Today, I’m talking about tomatoes, those stalwarts of any self-respecting veg drawer. I think I’m slightly addicted to the sharp luscious smell of tomato leaves and of a just-picked tomato. Those of you who’ll be growing them for the first time are in for a treat!
They are fabulous for growing in pots, as well as greenhouses and veg plots, and you can even have little varieties like ‘Tumbling Tom’ in hanging baskets. A common way of growing them is in Growbags (proper ones, not three barmy women talking about horticulture amongst other things!), but sunny patios are great, even bay windows indoors……….
1. Tomato Varieties
As you’ll know from the salad aisles in the supermarket, there are a great many varieties of tomato out there. And that is only a FRACTION of the ones that you could grow, in fact. The traditional small tennis-ball size is represented by old favourites such as ‘Moneymaker’, which are okay, though some of them can taste a bit ‘soggy tennis-ball-ish’ unless you are eating them straight off the plant.
The big beefsteak kinds are lovely for hearty salads and summer dishes, but can be a little trickier to grow, I find. My preference is for the cherry tomatoes like ‘Sungold’, ‘Gardener’s Delight’, ‘Alicante’ or ‘Sweet Aperitif’ – they are generally easy to grow, more resistant to a nasty disease called Tomato Blight, and delicious for the kitchen.
2. Seed Sowing
Sow tomato seeds in March and April.
Fill a little pot with compost, firm it down and water it. Scatter a FEW seeds over the surface, and cover them with a thin layer of compost or better still, vermiculite or fine grit.
Put the pot on a sunny windowsill and seedling should start to come in about a fortnight.
3. Pricking out and Potting On
Once the seedlings are large enough to handle by holding their leaves, gently unearth them using a little dibber – a pencil is fine, actually – trying not to touch the stem or roots, just the leaves. Move each seedling into its own pot or module of compost (‘pricking out’), and grow them on, still inside, until their roots are coming through the drainage holes.
Some gardeners like to make sure that they have a bit of air blowing round them – perhaps a fan going? – to imitate an outdoor breeze, which makes their stems grow stronger. I like to stroke my hand over them for the same reason – and they already smell rather nice!
Pot them on into bigger pots, and at this point, I think it’s really helpful to bury the stems in compost right up to the bottom set of leaves. This makes your plants grow more roots which will feed the plant, and help it become more stable.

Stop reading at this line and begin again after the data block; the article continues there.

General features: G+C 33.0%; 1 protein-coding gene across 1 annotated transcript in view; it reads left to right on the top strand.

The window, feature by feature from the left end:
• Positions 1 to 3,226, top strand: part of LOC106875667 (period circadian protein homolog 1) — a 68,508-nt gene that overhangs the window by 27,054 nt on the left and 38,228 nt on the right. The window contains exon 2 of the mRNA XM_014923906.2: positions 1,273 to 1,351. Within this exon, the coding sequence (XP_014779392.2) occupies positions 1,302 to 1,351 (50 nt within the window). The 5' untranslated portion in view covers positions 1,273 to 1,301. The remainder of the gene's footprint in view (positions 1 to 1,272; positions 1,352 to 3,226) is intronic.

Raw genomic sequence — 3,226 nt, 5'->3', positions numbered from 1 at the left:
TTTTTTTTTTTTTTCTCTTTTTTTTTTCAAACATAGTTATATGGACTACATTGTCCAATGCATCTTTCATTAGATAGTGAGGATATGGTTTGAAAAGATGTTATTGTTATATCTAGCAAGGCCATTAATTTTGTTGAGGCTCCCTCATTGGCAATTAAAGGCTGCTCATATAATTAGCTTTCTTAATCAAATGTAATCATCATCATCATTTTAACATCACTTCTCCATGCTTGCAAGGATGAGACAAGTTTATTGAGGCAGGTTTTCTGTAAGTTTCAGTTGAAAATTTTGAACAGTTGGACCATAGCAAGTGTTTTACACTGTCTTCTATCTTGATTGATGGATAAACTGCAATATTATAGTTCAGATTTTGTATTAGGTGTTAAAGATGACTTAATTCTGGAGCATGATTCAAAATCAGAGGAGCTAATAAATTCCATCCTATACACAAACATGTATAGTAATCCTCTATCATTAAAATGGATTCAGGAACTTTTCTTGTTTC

If you live ‘oop north’ or in a decidedly cold spot, you may be best to grow your toms in a sunny porch or front window.
If you’re going to grow them out of doors, gradually accustom them to outdoor conditions by leaving them out during the day and bringing them in at night. Don’t plant them out in the soil until all danger of frost is over in your area. Put canes into the ground as supports before you start planting.
4. Looking after the plants
Unless your tomato packet says that your variety is specifically a ‘bush’ tomato, what you’re aiming for is to grow your tomatoes on one stem. If you allow a lot of leafy shoots to grow, the plant is having so much fun that it sort of forgets that it is supposed to be growing tomatoes!
So loosely tie in the main stem as it grows with soft twine, every 4-6″ (10-15 cm), and watch out for little shoots that grow out from just above each leaf. Snip these off or pinch them out, and your tomato plant will be encouraged to keep heading upwards, setting little trusses of flowers, and therefore fruit, as it goes.
Watering is important, and one good way of making sure that it gets to the roots is to sink plant pots into the compost near your tomato plants and fill them up with water daily, early in the morning, or in the evening.
Once the flowers have begun to show on the little branches coming out for the main stem (‘trusses’), start feeding your plants with tomato fertiliser once a week, if you have some. Tomato fertiliser is high in phosphorus, and is just the ticket for lots of flowering plants, actually. Also, start taking off the bottom leaves below the bottom truss – they start to look a bit manky, anyway, and they are the first to show signs of fungal disease.
Tomatoes certainly can get a range of problems, including blight which manifests itself as brown patches on the leaves and stems and fatally weakens the plant. Even Monty Don got blight on his tomatoes a couple of years ago! It is more common in wet summers. If you see a few tell-tale patches, try and slow its progress by removing and destroying the affected bits. If you can get hold of a variety that is resistant to blight, so much the better.
Once your plants have set 4 trusses of flowers/fruit (in my greenhouse, I let them go to 6 trusses, but I’m greedy like that!), snip off the top of your plant. You want it now JUST to concentrate on ripening the remaining fruit.
If you do end up with a load of fruit which just won’t turn from green to red at the end of the summer, pick them and stick them in a drawer with a banana. That usually works, though I think they do lose their flavour a bit. Or make green tomato chutney!
If you missed the first five posts in our Beginners Veg series, you can read them here:
3. Broad beans
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